Richard Salter QC and Jonathan Mark Phillips (Instructed by Stuart McNeill and Caroline Hearn of Pinsent Masons) successfully represented Novo Banco SA in two related actions worth over $800m which have now been finally disposed of in the Supreme Court. The case is the leading authority on the operation of the European Bank Recovery and Resolution Directive (“EBRRD”) and its relation to the Reorganisation Directive.
Novo Banco was the “bridge bank” created in August 2014 by the Bank of Portugal to carry on the business of Banco Espirito Santo (“BES”), which collapsed in 2014. The Bank of Portugal was acting as the Resolution Authority, exercising Portuguese law powers in accordance with the EBRRD.
In two claims, heard together at all stages, Goldman Sachs International and a group of claimants headed by the New Zealand Superannuation Fund claimed against Novo Banco repayment of a total of USD 835m advanced to BES through a securitisation vehicle known as Oak Finance. They argued that the liability for this debt had passed to Novo Banco as bridge bank when it was created in August 2014. The Bank of Portugal had decided in December 2014, in a manner which was legally binding in Portuguese administrative law, that it had not. The Claimants nevertheless sued Novo Banco in England, relying on the jurisdiction clause in the facility agreement with BES. Novo Banco challenged jurisdiction, saying that, as a result of the conclusive determination of the Bank of Portugal, it was not and never had been party to the facility agreement and its jurisdiction clause, and the English Court could not reach a conclusion on that issue that was different from the position under the law of Portugal.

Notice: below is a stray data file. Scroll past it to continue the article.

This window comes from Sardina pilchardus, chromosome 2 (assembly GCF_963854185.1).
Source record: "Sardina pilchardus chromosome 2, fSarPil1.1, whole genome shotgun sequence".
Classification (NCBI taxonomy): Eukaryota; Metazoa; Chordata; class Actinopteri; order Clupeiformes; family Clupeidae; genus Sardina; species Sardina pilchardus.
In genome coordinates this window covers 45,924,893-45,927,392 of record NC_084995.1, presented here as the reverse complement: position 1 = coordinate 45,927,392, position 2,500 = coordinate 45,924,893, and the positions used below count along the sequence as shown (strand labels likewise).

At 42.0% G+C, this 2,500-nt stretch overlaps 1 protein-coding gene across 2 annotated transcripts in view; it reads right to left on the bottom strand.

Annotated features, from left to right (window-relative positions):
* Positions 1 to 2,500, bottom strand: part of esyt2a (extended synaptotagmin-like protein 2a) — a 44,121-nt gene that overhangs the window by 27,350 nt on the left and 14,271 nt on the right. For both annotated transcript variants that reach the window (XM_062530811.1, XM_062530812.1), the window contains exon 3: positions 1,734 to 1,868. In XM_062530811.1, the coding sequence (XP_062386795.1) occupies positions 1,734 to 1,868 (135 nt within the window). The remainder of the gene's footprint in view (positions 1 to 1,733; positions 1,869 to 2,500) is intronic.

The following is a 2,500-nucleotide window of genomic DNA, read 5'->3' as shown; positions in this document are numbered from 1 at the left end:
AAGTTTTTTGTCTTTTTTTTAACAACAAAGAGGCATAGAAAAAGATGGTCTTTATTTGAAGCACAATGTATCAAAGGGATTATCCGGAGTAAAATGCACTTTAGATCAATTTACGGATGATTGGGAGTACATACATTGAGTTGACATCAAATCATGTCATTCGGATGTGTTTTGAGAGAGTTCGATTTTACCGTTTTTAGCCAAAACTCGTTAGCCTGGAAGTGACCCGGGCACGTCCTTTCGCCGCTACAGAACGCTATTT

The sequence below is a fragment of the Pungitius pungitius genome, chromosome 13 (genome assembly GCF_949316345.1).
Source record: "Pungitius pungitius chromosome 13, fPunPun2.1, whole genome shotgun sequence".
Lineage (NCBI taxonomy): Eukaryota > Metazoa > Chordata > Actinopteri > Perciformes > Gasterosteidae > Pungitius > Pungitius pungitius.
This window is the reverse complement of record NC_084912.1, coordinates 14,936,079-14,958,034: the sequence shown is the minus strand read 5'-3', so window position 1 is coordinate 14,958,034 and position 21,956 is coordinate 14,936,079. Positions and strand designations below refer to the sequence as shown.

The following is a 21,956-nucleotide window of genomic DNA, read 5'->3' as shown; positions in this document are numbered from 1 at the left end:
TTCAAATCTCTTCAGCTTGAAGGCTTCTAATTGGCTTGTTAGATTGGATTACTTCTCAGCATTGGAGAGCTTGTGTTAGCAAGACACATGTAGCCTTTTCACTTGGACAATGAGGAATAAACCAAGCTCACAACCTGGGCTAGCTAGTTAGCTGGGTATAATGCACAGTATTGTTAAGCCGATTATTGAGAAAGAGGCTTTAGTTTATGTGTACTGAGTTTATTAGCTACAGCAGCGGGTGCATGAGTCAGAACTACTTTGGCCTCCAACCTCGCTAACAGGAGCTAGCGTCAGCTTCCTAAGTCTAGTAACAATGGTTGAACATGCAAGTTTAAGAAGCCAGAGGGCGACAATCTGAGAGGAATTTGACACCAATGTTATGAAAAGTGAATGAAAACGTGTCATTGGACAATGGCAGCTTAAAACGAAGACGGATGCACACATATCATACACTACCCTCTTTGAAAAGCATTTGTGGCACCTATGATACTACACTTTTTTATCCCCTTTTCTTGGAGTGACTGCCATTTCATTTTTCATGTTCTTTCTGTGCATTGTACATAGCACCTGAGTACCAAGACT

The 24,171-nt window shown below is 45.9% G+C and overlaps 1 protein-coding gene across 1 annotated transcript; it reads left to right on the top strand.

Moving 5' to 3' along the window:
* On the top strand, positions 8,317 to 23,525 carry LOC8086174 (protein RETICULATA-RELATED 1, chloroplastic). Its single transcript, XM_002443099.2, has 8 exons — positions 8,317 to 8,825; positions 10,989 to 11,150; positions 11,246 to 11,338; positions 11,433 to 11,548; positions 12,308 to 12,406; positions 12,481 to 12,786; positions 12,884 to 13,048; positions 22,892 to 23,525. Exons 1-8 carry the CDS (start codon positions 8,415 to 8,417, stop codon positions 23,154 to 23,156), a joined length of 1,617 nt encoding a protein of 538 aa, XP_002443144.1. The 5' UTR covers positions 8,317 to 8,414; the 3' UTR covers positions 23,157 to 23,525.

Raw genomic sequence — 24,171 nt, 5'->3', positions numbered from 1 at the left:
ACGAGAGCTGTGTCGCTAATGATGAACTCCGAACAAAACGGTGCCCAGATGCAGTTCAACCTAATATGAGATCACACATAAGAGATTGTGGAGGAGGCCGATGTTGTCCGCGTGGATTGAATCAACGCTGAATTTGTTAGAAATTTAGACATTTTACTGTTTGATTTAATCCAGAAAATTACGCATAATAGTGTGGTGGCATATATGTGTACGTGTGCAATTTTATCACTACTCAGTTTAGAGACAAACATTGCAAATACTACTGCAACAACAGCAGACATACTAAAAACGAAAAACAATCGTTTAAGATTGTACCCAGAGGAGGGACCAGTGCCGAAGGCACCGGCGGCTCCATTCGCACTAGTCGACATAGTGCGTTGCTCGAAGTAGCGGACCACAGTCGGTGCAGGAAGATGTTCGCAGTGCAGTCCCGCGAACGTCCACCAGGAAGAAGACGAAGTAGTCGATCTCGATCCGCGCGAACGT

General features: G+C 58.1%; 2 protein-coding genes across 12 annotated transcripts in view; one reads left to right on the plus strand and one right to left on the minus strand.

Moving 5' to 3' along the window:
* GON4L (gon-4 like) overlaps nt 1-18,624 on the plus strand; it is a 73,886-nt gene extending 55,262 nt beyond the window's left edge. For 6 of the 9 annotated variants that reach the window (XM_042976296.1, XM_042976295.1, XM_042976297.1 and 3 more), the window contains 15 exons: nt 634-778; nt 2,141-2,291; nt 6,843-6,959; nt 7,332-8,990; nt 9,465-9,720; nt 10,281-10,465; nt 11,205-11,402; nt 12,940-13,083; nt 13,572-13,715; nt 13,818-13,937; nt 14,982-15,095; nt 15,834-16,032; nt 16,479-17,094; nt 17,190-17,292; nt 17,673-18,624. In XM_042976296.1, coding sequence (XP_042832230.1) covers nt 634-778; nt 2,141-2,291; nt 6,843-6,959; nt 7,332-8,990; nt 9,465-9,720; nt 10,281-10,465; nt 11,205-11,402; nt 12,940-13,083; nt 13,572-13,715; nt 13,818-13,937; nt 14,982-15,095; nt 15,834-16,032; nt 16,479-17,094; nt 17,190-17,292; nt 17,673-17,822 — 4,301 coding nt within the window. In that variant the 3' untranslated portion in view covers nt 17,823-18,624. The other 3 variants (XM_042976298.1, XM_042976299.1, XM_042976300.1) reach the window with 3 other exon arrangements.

Novo Banco’s challenge to the jurisdiction was rejected by Hamblen J  EWHC 2371, but the result was overturned when Novo Banco successfully appealed to the Court of Appeal  EWCA Civ 1092  2 BCLC 277.
The Supreme Court has now upheld the decision of the Court of Appeal. Lord Sumption accepted Novo Banco’s primary argument that Article 3 of the Reorganisation Directive required the decisions of the Bank of Portugal to be given the same effect throughout the EU as they would have under Portuguese law.
The result is of fundamental importance in ensuring the cross-border effectiveness of emergency measures taken to protect the banking system and wider economy from the potentially catastrophic harm caused by the collapse of financial institutions. Its continued relevance is underscored by recent events in Italy, and by the ongoing resolution of Banco Popular Espanol.
The full judgment can be found here.